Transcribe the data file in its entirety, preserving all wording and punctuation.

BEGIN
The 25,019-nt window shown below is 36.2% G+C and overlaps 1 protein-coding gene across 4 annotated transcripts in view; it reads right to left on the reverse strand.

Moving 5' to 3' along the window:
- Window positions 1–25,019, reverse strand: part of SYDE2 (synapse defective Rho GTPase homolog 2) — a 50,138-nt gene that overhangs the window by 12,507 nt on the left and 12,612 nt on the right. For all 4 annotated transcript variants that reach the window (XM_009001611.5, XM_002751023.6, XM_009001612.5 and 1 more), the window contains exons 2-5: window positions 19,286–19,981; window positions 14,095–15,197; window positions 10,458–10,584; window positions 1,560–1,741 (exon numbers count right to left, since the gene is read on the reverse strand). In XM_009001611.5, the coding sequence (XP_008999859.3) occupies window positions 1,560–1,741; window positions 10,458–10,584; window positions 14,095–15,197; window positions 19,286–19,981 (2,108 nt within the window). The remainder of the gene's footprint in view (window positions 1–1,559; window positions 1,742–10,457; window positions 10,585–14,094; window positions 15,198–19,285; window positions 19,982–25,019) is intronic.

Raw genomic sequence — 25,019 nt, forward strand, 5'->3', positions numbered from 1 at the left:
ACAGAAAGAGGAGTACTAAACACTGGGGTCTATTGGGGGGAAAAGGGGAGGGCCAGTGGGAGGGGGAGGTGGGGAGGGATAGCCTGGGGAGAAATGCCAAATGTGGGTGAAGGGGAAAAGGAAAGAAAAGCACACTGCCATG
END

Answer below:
The 25,019-nt window shown below is 36.2% G+C and overlaps 1 protein-coding gene across 4 annotated transcripts in view; it reads right to left on the reverse strand.

Moving 5' to 3' along the window:
- Window positions 1–25,019, reverse strand: part of SYDE2 (synapse defective Rho GTPase homolog 2) — a 50,138-nt gene that overhangs the window by 12,507 nt on the left and 12,612 nt on the right. For all 4 annotated transcript variants that reach the window (XM_009001611.5, XM_002751023.6, XM_009001612.5 and 1 more), the window contains exons 2-5: window positions 19,286–19,981; window positions 14,095–15,197; window positions 10,458–10,584; window positions 1,560–1,741 (exon numbers count right to left, since the gene is read on the reverse strand). In XM_009001611.5, the coding sequence (XP_008999859.3) occupies window positions 1,560–1,741; window positions 10,458–10,584; window positions 14,095–15,197; window positions 19,286–19,981 (2,108 nt within the window). The remainder of the gene's footprint in view (window positions 1–1,559; window positions 1,742–10,457; window positions 10,585–14,094; window positions 15,198–19,285; window positions 19,982–25,019) is intronic.

Raw genomic sequence — 25,019 nt, forward strand, 5'->3', positions numbered from 1 at the left:
ACAGAAAGAGGAGTACTAAACACTGGGGTCTATTGGGGGGAAAAGGGGAGGGCCAGTGGGAGGGGGAGGTGGGGAGGGATAGCCTGGGGAGAAATGCCAAATGTGGGTGAAGGGGAAAAGGAAAGAAAAGCACACTGCCATG